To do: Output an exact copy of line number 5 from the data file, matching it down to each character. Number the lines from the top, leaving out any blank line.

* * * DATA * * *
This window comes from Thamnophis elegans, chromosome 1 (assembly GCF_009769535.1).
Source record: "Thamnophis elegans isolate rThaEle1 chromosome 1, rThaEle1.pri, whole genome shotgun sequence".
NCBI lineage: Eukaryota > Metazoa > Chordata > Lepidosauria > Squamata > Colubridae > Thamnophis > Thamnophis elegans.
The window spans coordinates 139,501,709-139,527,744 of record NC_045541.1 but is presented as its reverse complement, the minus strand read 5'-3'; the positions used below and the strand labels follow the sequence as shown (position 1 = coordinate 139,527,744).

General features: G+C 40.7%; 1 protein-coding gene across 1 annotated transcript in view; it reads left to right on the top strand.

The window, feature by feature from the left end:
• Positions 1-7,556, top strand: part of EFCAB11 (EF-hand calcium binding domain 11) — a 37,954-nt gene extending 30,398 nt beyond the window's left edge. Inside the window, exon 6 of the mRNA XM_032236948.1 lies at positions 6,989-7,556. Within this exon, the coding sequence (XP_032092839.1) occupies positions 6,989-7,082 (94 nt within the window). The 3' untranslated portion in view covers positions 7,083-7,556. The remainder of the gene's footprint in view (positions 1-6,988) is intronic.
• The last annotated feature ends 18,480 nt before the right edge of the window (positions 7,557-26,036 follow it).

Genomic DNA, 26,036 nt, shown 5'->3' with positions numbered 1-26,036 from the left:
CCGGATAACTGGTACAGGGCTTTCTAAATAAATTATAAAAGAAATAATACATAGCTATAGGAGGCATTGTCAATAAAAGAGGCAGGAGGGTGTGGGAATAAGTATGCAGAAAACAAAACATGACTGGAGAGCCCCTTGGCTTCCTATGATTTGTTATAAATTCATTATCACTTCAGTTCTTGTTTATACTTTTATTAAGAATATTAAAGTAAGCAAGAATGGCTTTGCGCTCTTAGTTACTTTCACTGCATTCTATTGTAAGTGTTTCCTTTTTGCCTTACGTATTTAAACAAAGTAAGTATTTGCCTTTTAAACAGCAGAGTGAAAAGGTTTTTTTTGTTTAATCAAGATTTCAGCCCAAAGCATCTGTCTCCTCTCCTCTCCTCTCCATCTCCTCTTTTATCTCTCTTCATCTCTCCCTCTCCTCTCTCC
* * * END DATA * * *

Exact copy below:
General features: G+C 40.7%; 1 protein-coding gene across 1 annotated transcript in view; it reads left to right on the top strand.